The latest government jobs report was highly encouraging for the economy – and, as a result, for the housing market.
Good news alert! The government’s latest jobs report came out last week, and it was a very encouraging one not only for the economy, but also for the housing market.
Below, we’ve counted six positive developments from the report, as well as two lingering problems that could affect housing:
1. Big Numbers – The economy added 321,000 jobs in November, which is the single best month of job growth since Jan. 2012; in addition, the government revised its numbers for October and September, showing 44,000 more jobs than previously thought.
2. 15-Year High – At its current rate, job growth is poised to put up its best year since 1999, aka in 15 years.
3. Eight-Year High – Similarly, U.S. employers have added quite a few workers to their payrolls in the last 12 months – so much, in fact, that the last time we saw this many workers added was in 2006.
4. Record-Setting – Speaking of payrolls, the U.S. economy has now delivered 50 straight months of payroll growth; that’s a new record, and the old record of 48 weeks stems back to the mid-1990s.
5. Long-Term Unemployed – The unemployment rate remained at 5.8 percent, but the share of long-term unemployed workers (meaning people who are out of work for 27 weeks or more) is now at its lowest level since March 2009; though still relatively high at 30 percent, that’s a hefty drop from the recession-era high of 45 percent.
6. A Strong Year – So far in 2014, the U.S. economy has added 2.65 million jobs at a monthly average of 241,000; for 10 straight months, the economy has added at least 200,000 jobs, something that hasn’t happened since 1994.
All those aforementioned trends and numbers are highly promising, but lurking beneath all that optimism are two trend that still pose problems for the economy and housing market going forward:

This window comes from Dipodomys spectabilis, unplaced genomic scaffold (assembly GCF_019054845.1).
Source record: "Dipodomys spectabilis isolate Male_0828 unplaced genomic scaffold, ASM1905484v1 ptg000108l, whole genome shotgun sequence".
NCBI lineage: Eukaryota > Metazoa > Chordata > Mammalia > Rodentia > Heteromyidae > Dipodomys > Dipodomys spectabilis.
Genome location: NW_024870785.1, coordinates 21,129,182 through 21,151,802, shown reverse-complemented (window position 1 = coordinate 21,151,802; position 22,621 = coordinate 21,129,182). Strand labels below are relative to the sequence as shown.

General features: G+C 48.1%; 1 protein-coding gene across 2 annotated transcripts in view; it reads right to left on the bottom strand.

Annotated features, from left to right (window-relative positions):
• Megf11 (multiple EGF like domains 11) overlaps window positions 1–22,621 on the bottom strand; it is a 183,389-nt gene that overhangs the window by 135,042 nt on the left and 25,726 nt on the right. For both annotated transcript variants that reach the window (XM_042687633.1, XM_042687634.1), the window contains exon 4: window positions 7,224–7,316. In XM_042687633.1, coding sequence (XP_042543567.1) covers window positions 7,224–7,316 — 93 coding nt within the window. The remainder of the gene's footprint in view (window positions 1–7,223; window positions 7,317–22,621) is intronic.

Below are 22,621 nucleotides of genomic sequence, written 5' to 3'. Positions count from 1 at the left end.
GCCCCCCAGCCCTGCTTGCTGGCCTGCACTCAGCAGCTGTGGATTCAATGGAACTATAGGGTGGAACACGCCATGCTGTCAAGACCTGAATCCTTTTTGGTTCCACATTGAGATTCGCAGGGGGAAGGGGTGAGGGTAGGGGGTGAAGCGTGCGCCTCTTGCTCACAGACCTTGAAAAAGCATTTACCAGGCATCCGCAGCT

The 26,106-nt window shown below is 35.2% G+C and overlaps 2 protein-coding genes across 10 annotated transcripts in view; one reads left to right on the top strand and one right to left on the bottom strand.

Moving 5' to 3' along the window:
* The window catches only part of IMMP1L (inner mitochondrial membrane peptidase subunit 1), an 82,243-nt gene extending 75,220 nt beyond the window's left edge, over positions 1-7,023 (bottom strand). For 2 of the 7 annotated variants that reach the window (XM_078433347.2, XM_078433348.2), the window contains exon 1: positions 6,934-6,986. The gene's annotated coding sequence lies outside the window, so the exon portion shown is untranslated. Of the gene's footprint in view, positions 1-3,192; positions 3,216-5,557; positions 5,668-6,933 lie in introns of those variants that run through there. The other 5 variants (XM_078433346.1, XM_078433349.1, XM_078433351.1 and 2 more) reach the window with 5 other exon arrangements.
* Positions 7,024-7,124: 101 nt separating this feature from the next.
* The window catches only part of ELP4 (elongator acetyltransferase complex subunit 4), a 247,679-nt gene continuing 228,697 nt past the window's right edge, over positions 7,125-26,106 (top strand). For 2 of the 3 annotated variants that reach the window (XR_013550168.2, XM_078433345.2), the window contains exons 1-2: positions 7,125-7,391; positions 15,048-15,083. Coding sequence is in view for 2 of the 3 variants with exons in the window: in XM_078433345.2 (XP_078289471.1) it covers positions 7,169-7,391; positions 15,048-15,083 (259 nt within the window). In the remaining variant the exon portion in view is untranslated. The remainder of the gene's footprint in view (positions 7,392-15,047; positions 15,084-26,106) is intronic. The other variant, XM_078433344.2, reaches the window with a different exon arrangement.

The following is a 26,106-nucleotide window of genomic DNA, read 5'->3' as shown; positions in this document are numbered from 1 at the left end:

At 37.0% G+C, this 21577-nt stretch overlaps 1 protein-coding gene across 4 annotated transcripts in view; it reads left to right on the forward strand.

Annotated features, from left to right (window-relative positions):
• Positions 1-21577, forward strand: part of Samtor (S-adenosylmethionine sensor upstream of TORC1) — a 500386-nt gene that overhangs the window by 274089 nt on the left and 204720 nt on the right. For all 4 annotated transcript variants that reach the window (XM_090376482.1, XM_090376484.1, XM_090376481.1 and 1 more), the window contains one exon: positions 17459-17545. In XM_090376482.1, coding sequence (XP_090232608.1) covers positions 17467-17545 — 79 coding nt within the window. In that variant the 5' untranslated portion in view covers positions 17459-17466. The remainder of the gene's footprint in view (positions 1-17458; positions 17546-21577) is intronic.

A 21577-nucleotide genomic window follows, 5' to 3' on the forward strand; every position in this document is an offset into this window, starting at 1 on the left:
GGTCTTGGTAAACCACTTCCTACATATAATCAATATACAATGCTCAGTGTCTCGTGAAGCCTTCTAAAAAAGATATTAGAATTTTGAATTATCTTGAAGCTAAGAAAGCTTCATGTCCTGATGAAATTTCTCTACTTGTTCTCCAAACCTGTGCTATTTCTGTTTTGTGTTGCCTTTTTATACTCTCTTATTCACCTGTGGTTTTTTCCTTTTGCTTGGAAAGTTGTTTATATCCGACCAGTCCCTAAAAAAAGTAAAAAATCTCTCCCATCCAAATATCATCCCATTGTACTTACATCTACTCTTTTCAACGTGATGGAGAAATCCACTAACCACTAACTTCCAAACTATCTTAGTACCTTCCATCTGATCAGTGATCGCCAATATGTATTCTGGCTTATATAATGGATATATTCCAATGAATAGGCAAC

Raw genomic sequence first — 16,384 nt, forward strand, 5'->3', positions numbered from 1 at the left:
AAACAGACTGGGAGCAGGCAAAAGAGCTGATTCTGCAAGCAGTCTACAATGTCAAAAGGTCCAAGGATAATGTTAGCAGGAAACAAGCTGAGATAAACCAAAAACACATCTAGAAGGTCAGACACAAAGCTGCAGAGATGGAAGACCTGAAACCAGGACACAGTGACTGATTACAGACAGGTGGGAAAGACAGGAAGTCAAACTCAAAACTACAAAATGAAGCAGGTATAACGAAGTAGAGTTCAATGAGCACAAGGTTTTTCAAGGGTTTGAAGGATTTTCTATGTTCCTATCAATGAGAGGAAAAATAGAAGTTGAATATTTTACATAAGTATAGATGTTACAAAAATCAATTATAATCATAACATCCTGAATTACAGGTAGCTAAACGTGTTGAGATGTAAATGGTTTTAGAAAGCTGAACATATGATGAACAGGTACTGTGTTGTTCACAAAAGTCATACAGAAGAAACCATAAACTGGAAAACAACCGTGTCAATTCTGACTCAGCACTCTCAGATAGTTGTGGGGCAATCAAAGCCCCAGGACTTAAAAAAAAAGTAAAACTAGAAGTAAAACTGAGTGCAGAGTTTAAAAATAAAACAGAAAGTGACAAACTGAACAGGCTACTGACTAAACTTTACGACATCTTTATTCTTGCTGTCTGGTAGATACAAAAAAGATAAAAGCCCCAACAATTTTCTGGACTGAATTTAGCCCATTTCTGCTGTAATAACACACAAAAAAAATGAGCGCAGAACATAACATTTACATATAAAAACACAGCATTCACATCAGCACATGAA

1. Involuntary Part-Time Labor – We wrote a whole story about this phenomenon not too long ago, and it’s a trend that bears constant attention. Simply, there are still millions of Americans working in part-time jobs who desire full-time work, and at 4.3 percent of the labor force, it’s still much higher than the pre-recession low of 2.3 percent.
2. Slow Wage Growth – Wages grew by 0.4 percent from October to November, and were up 2.1 percent annually. Those numbers may seem impressive – especially when coupled with falling gas prices – but in reality, they’re barely above the rate of inflation, and suggest two things about our economy right now: one, that if consumer spending increases, it will likely be for smaller things, such as Christmas presents or other modest goods; and two, such numbers suggest that even with the number of jobs increasing, the wages accompanying those jobs are not enough to significantly boost spending.
Wages are another area of focus in our economic reporting, and for good reason – after all, without strong incomes, U.S. consumers will not be able to buy homes.